Yes, thanks again. I just found a calculator here http://www.bikramyogaburnaby.ca/about-bikr am-yoga/bikram-yoga-calorie-calculator .html when I input my info it says "Congratulations you burned 862 calories!" Of course I don't take that for gospel-I child-posed in the last bit of flow or didnt sit down as far as I could have in eagle...whatever the case, i realize that's probably the best case scenario, I still intend to "mark" it as closer to 500-700 calories burned per hour MAX. However, I'm not sure how to input that in the fitness tracker as it doesn't offer Bikram or hot yoga as an available option.
Fitness Minutes: (112,042)
46,222 2/7/13 6:39 P
Just know that all calorie calculators use an algorthim to determine the calories burn for a particular activity, so anything outside a laboratory setting is just going to be an estimate of calories burn. The more data you supply--weight, height, age, heart rate, etc, the more accurate, the estimate will be. But remember there will still be a margin of error.
My estimates come from google (I used the lowest range I found to the highest) and therefore multiple unreliable sources. I thank you for your concern of me *overestimating*. I was inquiring if anyone actually *knows* how to figure that information out there, given that there is really no reliable source.
Fitness Minutes: (112,042)
46,222 2/7/13 6:11 P
I agree with the other posters...the calorie burn appears to be an overestimation as calories burn is not calculated on heart rate alone...calories expended is actually based on the amount of oxygen one consumes in response to large muscle activation which in turn leads to a greater demand of oxygen and nutrients.
The number you are experiencing is equivalent to me running for a solid hour to 90 minutes. This does not mean you are not burning calories, you just want to be careful that you are not over-estimating your calories expended figure.
Even if you are sitting still, in high temperatures, your heart rate will increase as it works harder to pump blood to the extremeties of the body to remove excess heat. This means that HRM's will not produce accurate calorie burn figures in conditions like hot yoga.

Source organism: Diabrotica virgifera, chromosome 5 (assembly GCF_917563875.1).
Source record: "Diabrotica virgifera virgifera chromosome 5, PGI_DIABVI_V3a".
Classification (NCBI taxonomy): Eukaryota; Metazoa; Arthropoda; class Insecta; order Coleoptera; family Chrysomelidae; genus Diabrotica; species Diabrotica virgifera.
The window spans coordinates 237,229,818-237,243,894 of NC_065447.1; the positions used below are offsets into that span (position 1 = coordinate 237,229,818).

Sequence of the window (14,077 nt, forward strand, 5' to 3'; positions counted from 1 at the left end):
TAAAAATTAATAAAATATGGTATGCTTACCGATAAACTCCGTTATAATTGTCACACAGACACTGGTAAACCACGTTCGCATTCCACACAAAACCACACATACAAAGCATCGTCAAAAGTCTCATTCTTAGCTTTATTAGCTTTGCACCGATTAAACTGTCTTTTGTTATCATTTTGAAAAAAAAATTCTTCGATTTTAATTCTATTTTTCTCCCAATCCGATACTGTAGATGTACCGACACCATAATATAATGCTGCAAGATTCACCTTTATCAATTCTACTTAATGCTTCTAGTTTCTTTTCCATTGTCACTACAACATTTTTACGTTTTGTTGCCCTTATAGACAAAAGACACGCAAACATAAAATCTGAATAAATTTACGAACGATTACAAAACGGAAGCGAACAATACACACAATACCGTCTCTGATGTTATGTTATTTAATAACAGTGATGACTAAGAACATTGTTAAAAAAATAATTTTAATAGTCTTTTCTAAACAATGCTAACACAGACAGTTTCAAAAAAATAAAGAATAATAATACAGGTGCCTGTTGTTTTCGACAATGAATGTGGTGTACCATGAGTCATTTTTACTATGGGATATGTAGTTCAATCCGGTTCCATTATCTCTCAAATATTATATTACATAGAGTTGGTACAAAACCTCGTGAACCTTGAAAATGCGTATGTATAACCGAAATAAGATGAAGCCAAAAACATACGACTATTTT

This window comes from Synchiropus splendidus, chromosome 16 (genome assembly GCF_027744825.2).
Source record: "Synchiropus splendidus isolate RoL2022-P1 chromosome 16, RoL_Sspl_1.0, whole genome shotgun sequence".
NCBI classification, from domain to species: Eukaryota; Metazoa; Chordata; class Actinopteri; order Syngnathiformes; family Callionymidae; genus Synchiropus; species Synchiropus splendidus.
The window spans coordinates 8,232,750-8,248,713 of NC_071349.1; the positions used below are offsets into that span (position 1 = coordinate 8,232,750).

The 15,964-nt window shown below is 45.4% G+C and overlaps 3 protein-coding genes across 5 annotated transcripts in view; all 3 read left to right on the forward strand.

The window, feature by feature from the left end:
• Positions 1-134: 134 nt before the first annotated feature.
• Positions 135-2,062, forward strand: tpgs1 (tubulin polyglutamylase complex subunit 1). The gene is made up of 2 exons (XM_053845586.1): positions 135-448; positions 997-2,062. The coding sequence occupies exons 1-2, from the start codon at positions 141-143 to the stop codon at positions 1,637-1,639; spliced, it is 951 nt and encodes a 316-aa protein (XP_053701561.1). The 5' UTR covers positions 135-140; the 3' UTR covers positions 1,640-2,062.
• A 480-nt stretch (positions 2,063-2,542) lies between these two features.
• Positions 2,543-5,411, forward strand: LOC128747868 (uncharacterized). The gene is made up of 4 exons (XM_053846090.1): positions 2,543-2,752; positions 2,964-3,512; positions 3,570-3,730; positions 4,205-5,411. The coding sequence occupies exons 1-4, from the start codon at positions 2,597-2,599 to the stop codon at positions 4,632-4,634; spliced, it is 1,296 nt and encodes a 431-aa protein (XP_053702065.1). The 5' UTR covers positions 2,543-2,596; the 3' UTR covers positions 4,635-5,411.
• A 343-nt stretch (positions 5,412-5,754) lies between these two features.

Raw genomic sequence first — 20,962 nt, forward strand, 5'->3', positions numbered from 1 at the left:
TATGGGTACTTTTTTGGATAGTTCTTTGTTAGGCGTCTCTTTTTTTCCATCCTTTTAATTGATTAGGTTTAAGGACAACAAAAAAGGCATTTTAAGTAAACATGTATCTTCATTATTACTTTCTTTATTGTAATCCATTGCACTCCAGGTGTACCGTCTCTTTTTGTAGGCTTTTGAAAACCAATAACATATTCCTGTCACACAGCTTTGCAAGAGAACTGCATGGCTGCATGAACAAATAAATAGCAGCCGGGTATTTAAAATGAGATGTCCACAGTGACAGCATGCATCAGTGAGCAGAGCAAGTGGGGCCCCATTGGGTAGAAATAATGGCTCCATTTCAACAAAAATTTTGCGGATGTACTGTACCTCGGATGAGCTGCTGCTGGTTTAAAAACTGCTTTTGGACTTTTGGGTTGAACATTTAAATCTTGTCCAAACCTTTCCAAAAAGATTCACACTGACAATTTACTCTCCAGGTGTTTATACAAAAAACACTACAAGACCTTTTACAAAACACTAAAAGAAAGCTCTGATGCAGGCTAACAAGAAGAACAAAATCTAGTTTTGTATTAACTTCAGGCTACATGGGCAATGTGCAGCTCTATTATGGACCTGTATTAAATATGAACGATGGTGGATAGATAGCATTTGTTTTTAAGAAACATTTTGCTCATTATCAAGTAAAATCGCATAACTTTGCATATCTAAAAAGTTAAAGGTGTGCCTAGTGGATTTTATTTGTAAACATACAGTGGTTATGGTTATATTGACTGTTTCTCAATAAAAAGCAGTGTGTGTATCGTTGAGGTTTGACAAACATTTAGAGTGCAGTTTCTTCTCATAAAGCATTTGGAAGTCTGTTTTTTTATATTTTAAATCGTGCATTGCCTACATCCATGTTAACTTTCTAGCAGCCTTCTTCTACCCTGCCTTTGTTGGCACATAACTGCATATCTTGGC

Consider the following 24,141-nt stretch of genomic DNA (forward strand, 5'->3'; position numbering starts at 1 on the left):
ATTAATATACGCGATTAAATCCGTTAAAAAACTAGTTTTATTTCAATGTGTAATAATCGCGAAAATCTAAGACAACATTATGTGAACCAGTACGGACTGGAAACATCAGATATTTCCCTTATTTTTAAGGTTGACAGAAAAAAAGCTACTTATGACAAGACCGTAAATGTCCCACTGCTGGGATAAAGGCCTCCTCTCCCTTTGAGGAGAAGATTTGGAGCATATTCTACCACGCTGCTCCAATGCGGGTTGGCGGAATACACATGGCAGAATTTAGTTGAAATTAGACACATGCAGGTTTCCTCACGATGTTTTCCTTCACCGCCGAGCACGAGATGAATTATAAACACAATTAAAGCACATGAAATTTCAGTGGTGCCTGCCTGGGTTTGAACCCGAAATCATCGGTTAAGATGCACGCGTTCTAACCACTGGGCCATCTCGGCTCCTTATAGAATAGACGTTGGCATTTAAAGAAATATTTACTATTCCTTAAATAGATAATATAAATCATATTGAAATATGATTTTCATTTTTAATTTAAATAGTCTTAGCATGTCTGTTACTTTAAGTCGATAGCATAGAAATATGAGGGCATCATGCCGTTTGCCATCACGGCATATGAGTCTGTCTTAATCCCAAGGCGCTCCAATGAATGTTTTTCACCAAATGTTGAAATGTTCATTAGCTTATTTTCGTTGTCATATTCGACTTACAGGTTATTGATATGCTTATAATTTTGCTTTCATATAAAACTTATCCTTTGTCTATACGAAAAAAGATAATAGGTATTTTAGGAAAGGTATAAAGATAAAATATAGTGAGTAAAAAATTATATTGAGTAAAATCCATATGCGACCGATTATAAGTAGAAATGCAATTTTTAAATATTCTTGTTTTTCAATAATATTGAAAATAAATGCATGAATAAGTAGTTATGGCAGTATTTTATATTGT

The truth is that hot yoga will not burn any more calories than doing the same poses in a room that is only 70F. And that is how you should track it.
And I am always skeptical of any reported figure over 800 calories per hour - a fit individual doing an intense cardio workout may burn this amount in an hour. But for a yoga workout where the emphasis is on flexibility and strength to some extent, rather than cardio intensity, figures anywhere near this level are extremely unlikely.
(I don't mean to dis hot yoga - it has many benefits. Just trying to put a more realistic figure on the calorie burn).
Fitness Minutes: (14,204)
9,570 2/7/13 5:27 P
You do sweat more, but increased sweating is not an indicator of increased calorie burn. It just means your body is having to work harder to cool yourself down. Calories are burned through the engagement of large muscle groups in rhythmic activity. Yoga has many benefits, but like strength training, they are not generally in the massive-calorie-burn department. I would be very careful about estimating 1,000 calories per hour doing hot yoga. That is likely quite an overestimate.
You're working your heart harder... but not your muscles.
As for the mat... get a yoga towel. :) I found one at Marshall's with little rubber bumps to keep it from slipping for less than $15. Helps a LOT!
Does anyone else do hot yoga on a regular basis? I noticed in the fitness tracker there isn't a way to keep track of it as an exercise, so I've had to reconfigure the minutes spent to accurately reflect the calories burned (approx 600-1000 per hour depending) Does anyone else have any suggestions for how to set this up? As for the actual class, my studio offers yin, moksha, hot classic hatha, and traditional hot among others and I take 3-5 classes per week. Any help on getting my hands to stick better to the mat in downward dog? I find myself with lifted knuckles often, as well as slippery hands.
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